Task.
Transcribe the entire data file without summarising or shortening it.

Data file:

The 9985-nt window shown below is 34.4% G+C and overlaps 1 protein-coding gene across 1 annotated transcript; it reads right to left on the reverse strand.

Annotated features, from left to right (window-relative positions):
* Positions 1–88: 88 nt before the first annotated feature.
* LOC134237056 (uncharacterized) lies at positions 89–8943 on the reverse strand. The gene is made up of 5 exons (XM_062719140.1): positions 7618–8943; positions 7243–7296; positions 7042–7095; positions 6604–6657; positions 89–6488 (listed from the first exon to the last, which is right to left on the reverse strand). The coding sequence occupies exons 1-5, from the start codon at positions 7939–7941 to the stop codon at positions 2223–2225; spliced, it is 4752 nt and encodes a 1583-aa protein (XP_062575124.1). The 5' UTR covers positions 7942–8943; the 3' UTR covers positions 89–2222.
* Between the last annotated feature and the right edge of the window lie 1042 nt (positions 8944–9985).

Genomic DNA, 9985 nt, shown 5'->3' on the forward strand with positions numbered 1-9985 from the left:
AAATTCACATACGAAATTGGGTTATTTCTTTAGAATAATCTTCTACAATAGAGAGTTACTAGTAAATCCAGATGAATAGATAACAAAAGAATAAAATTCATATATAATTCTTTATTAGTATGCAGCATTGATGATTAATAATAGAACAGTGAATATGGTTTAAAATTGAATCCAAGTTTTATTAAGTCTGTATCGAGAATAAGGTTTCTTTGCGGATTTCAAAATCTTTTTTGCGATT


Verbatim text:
The 9985-nt window shown below is 34.4% G+C and overlaps 1 protein-coding gene across 1 annotated transcript; it reads right to left on the reverse strand.

Annotated features, from left to right (window-relative positions):
* Positions 1–88: 88 nt before the first annotated feature.
* LOC134237056 (uncharacterized) lies at positions 89–8943 on the reverse strand. The gene is made up of 5 exons (XM_062719140.1): positions 7618–8943; positions 7243–7296; positions 7042–7095; positions 6604–6657; positions 89–6488 (listed from the first exon to the last, which is right to left on the reverse strand). The coding sequence occupies exons 1-5, from the start codon at positions 7939–7941 to the stop codon at positions 2223–2225; spliced, it is 4752 nt and encodes a 1583-aa protein (XP_062575124.1). The 5' UTR covers positions 7942–8943; the 3' UTR covers positions 89–2222.
* Between the last annotated feature and the right edge of the window lie 1042 nt (positions 8944–9985).

Genomic DNA, 9985 nt, shown 5'->3' on the forward strand with positions numbered 1-9985 from the left:
AAATTCACATACGAAATTGGGTTATTTCTTTAGAATAATCTTCTACAATAGAGAGTTACTAGTAAATCCAGATGAATAGATAACAAAAGAATAAAATTCATATATAATTCTTTATTAGTATGCAGCATTGATGATTAATAATAGAACAGTGAATATGGTTTAAAATTGAATCCAAGTTTTATTAAGTCTGTATCGAGAATAAGGTTTCTTTGCGGATTTCAAAATCTTTTTTGCGATT